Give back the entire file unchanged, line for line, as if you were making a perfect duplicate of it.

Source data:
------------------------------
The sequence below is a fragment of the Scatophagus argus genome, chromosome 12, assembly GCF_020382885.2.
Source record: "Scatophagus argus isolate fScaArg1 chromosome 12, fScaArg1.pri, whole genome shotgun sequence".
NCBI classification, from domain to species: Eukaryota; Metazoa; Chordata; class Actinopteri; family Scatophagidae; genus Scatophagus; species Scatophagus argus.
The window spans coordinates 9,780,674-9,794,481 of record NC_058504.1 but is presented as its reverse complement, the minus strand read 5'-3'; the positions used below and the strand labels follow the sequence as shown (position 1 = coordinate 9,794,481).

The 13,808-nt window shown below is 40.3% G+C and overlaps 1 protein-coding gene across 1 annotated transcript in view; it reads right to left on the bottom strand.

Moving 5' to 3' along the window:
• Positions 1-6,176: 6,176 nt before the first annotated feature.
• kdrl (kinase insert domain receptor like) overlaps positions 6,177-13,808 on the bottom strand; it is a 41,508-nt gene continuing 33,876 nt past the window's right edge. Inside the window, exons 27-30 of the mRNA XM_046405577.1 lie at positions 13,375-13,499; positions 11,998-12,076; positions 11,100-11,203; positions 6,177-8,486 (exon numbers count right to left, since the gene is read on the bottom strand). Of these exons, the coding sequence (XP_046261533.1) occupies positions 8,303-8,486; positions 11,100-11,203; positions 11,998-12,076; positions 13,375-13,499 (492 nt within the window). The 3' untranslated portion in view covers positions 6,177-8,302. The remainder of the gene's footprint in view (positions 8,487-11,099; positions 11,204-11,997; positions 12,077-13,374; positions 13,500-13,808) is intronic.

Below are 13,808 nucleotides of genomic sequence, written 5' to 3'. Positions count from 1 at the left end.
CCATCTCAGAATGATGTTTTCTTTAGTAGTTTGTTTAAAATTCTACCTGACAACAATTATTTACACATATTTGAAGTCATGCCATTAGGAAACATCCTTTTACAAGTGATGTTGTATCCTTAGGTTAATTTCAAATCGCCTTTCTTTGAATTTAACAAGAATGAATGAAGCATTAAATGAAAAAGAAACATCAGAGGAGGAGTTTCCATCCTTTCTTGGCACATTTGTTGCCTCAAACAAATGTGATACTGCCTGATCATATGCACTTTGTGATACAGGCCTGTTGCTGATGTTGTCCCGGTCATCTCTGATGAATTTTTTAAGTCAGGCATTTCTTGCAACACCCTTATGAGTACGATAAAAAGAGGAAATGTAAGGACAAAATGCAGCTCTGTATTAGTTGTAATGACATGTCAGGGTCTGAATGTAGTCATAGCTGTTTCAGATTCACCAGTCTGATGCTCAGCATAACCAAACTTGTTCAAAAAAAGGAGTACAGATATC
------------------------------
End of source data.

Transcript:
The sequence below is a fragment of the Scatophagus argus genome, chromosome 12, assembly GCF_020382885.2.
Source record: "Scatophagus argus isolate fScaArg1 chromosome 12, fScaArg1.pri, whole genome shotgun sequence".
NCBI classification, from domain to species: Eukaryota; Metazoa; Chordata; class Actinopteri; family Scatophagidae; genus Scatophagus; species Scatophagus argus.
The window spans coordinates 9,780,674-9,794,481 of record NC_058504.1 but is presented as its reverse complement, the minus strand read 5'-3'; the positions used below and the strand labels follow the sequence as shown (position 1 = coordinate 9,794,481).

The 13,808-nt window shown below is 40.3% G+C and overlaps 1 protein-coding gene across 1 annotated transcript in view; it reads right to left on the bottom strand.

Moving 5' to 3' along the window:
• Positions 1-6,176: 6,176 nt before the first annotated feature.
• kdrl (kinase insert domain receptor like) overlaps positions 6,177-13,808 on the bottom strand; it is a 41,508-nt gene continuing 33,876 nt past the window's right edge. Inside the window, exons 27-30 of the mRNA XM_046405577.1 lie at positions 13,375-13,499; positions 11,998-12,076; positions 11,100-11,203; positions 6,177-8,486 (exon numbers count right to left, since the gene is read on the bottom strand). Of these exons, the coding sequence (XP_046261533.1) occupies positions 8,303-8,486; positions 11,100-11,203; positions 11,998-12,076; positions 13,375-13,499 (492 nt within the window). The 3' untranslated portion in view covers positions 6,177-8,302. The remainder of the gene's footprint in view (positions 8,487-11,099; positions 11,204-11,997; positions 12,077-13,374; positions 13,500-13,808) is intronic.

Below are 13,808 nucleotides of genomic sequence, written 5' to 3'. Positions count from 1 at the left end.
CCATCTCAGAATGATGTTTTCTTTAGTAGTTTGTTTAAAATTCTACCTGACAACAATTATTTACACATATTTGAAGTCATGCCATTAGGAAACATCCTTTTACAAGTGATGTTGTATCCTTAGGTTAATTTCAAATCGCCTTTCTTTGAATTTAACAAGAATGAATGAAGCATTAAATGAAAAAGAAACATCAGAGGAGGAGTTTCCATCCTTTCTTGGCACATTTGTTGCCTCAAACAAATGTGATACTGCCTGATCATATGCACTTTGTGATACAGGCCTGTTGCTGATGTTGTCCCGGTCATCTCTGATGAATTTTTTAAGTCAGGCATTTCTTGCAACACCCTTATGAGTACGATAAAAAGAGGAAATGTAAGGACAAAATGCAGCTCTGTATTAGTTGTAATGACATGTCAGGGTCTGAATGTAGTCATAGCTGTTTCAGATTCACCAGTCTGATGCTCAGCATAACCAAACTTGTTCAAAAAAAGGAGTACAGATATC